“But without faith it is impossible to please and be satisfactory to Him. For whoever would come near to God must [necessarily] believe that God exists and that He is the rewarder of those who earnestly and diligently seek Him [out].”

In the course of our dialog last night I shared from a previous blog post on the same subject:

. . . Faith, then can be said to be a kind of sine qua non, an indispensable condition, element, or factor; an essential ingredient. This verse reminds believers that faith is essential to building and maintaining a solid relationship with God, for without it is impossible to please God.

Hebrews 11, known as the Hall of Heroes of the Faith, introduces an array of individuals who accomplished great spiritual exploits as they walked by faith. Likewise, as we progress in our walk of faith, we learn that faith must be the firm foundation upon which we build. As followers of the Lord Jesus Christ, we grow and develop, as we discover that faith is the bedrock of our lives. We define faith as confident assurance, trust and conviction that we will prevail. Faith–“the substance of things hoped for, the evidence of things not seen”– operates beyond what we see, for we walk by faith, not by sight.

In the midst of thundering echoes of “No!” faith says “Yes!” Voices shout “You can’t!” but faith proclaims “We can, and we will!” At the point of total exhaustion, faith says, “Take one more step.” After more failed attempts than we can number, faith gives us courage to try one more time. Faith is tenacious—you hold on and never give up. Although the diagnosis, bank statement or other evidence says “No way!” faith responds with “God will make a way.”

In terms of illustrations of faith, we find excellent examples from the Bible and from the lives of great men and women who achieved impossible dreams. Despite a barrage of reasons as to why they would fail, they transformed failure into success. Without faith it is impossible . . . but with faith, the impossible becomes possible. We recognize and rejoice, knowing that “with God all things are possible.” Indeed, faith is our solid foundation. Like the wise man who built his house on the rock, when the storms of life approach, if we have laid a firm foundation, the house that we build will stand, for faith is our sure foundation.

Listen to this lively musical rendering of these two foundational verses that define our faith: Hebrews 11:1, 6:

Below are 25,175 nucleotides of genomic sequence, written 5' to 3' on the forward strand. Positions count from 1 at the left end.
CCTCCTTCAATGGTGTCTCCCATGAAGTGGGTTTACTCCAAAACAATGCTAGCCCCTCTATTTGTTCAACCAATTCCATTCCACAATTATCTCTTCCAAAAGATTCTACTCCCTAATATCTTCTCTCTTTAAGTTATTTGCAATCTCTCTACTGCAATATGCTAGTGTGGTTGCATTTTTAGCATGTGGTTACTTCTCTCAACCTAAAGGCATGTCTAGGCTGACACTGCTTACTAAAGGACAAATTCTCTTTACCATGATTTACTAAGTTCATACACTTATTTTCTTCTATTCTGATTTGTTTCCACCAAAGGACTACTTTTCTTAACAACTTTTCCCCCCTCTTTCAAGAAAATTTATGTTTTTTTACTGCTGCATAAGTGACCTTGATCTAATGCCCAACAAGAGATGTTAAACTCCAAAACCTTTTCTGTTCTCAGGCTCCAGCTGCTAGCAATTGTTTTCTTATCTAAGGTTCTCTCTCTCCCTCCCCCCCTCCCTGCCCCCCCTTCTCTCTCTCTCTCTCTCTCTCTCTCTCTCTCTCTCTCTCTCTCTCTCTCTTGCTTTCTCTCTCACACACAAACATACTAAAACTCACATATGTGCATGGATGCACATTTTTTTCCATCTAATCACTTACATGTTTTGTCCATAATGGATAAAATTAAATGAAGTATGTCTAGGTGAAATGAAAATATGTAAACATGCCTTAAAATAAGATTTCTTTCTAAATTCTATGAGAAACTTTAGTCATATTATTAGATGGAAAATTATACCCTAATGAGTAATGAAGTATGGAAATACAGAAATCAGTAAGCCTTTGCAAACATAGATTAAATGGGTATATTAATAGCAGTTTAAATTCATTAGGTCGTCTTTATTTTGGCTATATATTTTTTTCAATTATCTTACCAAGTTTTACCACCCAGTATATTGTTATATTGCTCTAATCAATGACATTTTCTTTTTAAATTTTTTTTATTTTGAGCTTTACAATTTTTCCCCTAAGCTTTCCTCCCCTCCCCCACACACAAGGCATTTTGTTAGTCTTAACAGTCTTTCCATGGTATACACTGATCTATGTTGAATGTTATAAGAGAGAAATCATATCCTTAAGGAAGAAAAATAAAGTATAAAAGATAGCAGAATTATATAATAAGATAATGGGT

All things work together for good

March 13, 2017

The Verse of the Day for March 13, 2017 is especially meaningful, in that it has become my favorite verse in the Bible (if I had to choose only one):

Romans 8:28 (NKJV):

And we know that all things work together for good to those who love God, to those who are the called according to His purpose.

Here are two additional translations of my favorite verse:

We are assured and know that [God being a partner in their labor] all things work together and are [fitting into a plan] for good to and for those who love God and are called according to [His] design and purpose. [Amplified Bible]

And we know that God causes everything to work together for the good of those who love God and are called according to his purpose for them. [New Living Translation]

Romans 8:28 also brings to mind a statement that explains how we should respond when we find ourselves in perplexing, painful situations where we by no means desire to be. When we encounter debilitating circumstances designed to side rail us and cause us to give up on God and “throw in the towel,” I recall a stern word of encouragement: “Get a life; get a verse; get over it, and get on with it!”

In actuality I have designated this scripture as my “Life Verse.” According to the Middletown Christian Church, “Life Verses are those words from Scripture that anchor our faith and become touchstones that illuminate, assure, uplift and energize us to live out our faith.”

During such trying times, we ask ourselves, “Why am I here? How did I get here? God, what are you doing? What are you trying to teach me?” We must recognize, however, that God is intentional and does everything on purpose. As for God, His way is perfect. We must remember this as we recall the lyrics to the popular Barbra Streisand song:

Why did the right road take the wrong turn
Why did our heart break, why’d we get burned
Just like the seasons there are reasons for the path we take
There are no mistakes
Just lessons to be learned

One of life’s ultimate lessons is that God is good, and because God is good, “We know that all things work together for the good, to them that love God, to them that are the called according to His purpose.” So no matter how bad any situation may appear to be, we are assured of this one thing: that it will work together for the good.

This often quoted verse is the inspiration for one of Don Moen’s classic praise songs: “All things Work Together”:

Listen to a contemporary version of Travis Greene’s “Intentional” also inspired by Romans 8:28:

We know that we know

March 11, 2017

The Verse of the Day for March 11, 2017 comes from Deuteronomy 7:9 (NKJV):